David Crockett has a vision of a new Chattanooga.

The vision includes green, white and solar roofs atop the rooftops of homes. It has tree-lined streets with pedestrian and bicycle paths. There also would be jobs created that help make Chattanooga, the country and the world more sustainable, he said.

He sees it all beginning in 2011.

"This was a year of planning," said Crockett, the director of the Chattanooga Office of Sustainability. "Next year will be our first year of real harvest."

Mayor Ron Littlefield created the Office of Sustainability last year as a way to make Chattanooga a greener city and named Crockett to lead the department.

The office started with one staff member - Crockett - and over the last few months he has hired a handful of part-time staff with federal grant money. Crockett's salary - $75,000 annually - is paid for by a federal grant.

One resource he hopes to have by mid-2011 is a website for the Office of Sustainability that explains sustainable practices.

Two years ago, Chattanooga adopted a climate action plan that identified 47 initiatives to make the city green and helped create 17 different action teams. Crockett said he wants to streamline the teams because many of them are doing duplicate work. He also wants to put them all under the Office of Sustainability.

climate action plan

With or without the Office of Sustainability, the Climate Action Plan is under way, said Jim Frierson, vice chairman of the Chattanooga Green Committee.

More than 25 Chattanooga buildings are looking at Leadership in Energy and Environmental Design (LEED) certification, about 400 electric-car chargers are about to be placed throughout Chattanooga by the federal government and the city was just chosen as one of nine cities across America as a test case for a new sustainability rating software system, Frierson said.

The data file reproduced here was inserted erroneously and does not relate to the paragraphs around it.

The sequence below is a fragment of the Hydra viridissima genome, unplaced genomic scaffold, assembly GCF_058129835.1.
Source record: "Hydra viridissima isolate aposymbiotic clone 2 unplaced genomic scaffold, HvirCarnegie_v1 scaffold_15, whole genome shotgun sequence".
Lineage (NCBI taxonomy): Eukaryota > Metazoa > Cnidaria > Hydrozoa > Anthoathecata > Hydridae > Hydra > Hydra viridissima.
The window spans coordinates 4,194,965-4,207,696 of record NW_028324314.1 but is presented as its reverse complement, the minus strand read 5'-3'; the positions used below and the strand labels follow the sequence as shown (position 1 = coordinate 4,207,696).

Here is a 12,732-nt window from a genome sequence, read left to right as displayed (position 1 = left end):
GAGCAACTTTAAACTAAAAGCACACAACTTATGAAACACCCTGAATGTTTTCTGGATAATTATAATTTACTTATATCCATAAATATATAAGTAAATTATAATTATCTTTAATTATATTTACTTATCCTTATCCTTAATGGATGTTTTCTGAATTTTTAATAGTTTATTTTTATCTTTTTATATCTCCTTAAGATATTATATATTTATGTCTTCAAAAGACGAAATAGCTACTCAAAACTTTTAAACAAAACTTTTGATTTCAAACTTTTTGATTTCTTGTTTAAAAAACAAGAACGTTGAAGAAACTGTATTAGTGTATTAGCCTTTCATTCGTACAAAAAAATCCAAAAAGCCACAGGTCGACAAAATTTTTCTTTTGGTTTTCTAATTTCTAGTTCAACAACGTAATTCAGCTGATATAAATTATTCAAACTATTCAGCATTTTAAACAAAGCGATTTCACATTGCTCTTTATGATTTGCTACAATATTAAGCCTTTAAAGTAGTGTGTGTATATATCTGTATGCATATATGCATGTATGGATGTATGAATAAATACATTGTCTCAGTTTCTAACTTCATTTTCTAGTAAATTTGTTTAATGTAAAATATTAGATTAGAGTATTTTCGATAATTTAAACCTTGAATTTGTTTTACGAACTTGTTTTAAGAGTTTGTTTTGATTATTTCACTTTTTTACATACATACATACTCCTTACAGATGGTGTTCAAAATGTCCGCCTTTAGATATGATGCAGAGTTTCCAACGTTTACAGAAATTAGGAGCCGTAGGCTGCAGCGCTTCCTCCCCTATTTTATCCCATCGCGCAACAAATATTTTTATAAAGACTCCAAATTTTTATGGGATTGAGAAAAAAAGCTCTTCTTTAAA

"He [Crockett] is jumping on a train that's already in motion," Frierson said.

How the emerging green movement in the city has helped curb carbon emissions and reach other benchmarks within the Climate Action Plan is unknown, he said.

A city employee who set and monitored the benchmarks left about a year ago. Since then, tracking progress has faltered, Frierson said.

"I would have to say, in a systematic way, it's not as strong as it should or could be," he said.


Among Crockett's goals is finishing a "complete street" - one that has paved traffic lanes, concrete sidewalks and businesses on either side, but also has green medians and greenspaces alongside the sidewalks and perhaps a biking trail.

He wants to conduct a series of workshops in the Department of Public Works to teach engineers how to think green.

Steve Leach, administrator for Public Works, said his department already knows about green strategies and tries to incorporate those ideas when the city has the money and when the neighborhood supports those approaches.

As an example, he pointed to a recent streetscape along Main Street that uses many of the green ideas Crockett talks about.

"If we can do sidewalks, we're going to do that," he said. "If we can do street trees, we'll do street trees."

Crockett also talked about partnering with the Chattanooga Area Chamber of Commerce to promote ideas such as sustainable roofs and green spaces which can reduce the amount of stormwater runoff.

J.Ed. Marston, spokesman for the chamber, said chamber members would decide whether to support fully a green strategy. He said chamber officials have had some initial talks about whether there is enough interest within the chamber to conduct a long-range plan on sustainability.

"We're in conversations with a number of people to see if there's enough support," he said.

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